Facebook has agreed to censor “anti-state” posts in Vietnam after its local servers were taken offline earlier this year slowing traffic in the country to a crawl.
Reuters reports that social media giant Facebook has agreed to censor posts critical of the Vietnamese government after its servers in the country were taken offline earlier this year, slowing traffic to a crawl. Two Facebook sources told Reuters that the servers were taken offline for around seven weeks by state-owned telecommunications companies making Facebook unusable at times in the country.
One Facebook source told Reuters: “We believe the action was taken to place significant pressure on us to increase our compliance with legal takedown orders when it comes to content that our users in Vietnam see.”
Facebook confirmed in an email to Reuters that it has complied with the Vietnamese government’s request to “restrict access to content which it has deemed to be illegal.” Vietnam’s foreign ministry did not respond to Reuter’s request for information, state telecoms firms Viettel and Vietnam Posts and Telecommunications Group (VNPT) also ignored requests for comment.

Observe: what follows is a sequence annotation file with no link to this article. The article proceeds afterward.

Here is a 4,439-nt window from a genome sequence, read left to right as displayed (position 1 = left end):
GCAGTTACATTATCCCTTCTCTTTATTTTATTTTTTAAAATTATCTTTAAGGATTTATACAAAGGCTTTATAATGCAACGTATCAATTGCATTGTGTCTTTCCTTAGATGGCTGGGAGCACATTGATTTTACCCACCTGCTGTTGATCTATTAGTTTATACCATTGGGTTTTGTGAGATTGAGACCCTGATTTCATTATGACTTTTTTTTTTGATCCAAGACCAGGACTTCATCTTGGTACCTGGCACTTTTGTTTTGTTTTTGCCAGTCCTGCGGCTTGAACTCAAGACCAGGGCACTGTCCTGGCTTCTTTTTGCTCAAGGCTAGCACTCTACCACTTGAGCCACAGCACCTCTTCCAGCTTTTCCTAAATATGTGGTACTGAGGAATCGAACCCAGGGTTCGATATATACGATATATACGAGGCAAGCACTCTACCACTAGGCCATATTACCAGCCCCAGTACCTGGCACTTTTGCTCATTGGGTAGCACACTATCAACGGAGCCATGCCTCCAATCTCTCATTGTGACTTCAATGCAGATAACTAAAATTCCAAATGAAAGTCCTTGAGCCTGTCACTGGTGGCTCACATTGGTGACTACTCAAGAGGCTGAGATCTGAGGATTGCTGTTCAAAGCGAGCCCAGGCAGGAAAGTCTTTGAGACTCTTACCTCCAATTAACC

Amnesty International has called on Facebook to immediately reverse its decision, stating: “Facebook’s compliance with these demands sets a dangerous precedent. Governments around the world will see this as an open invitation to enlist Facebook in the service of state censorship.”
Despite widespread economic reform and increasing openness to social change, Vietnam’s Communist Party still has a tight hold on media and does not tolerate dissent. The country ranks 175th of 180 countries on Reporters Without Borders’ World Press Freedom Index.
Lucas Nolan is a reporter for Breitbart News covering issues of free speech and online censorship. Follow him on Twitter @LucasNolan or contact via secure email at the address firstname.lastname@example.org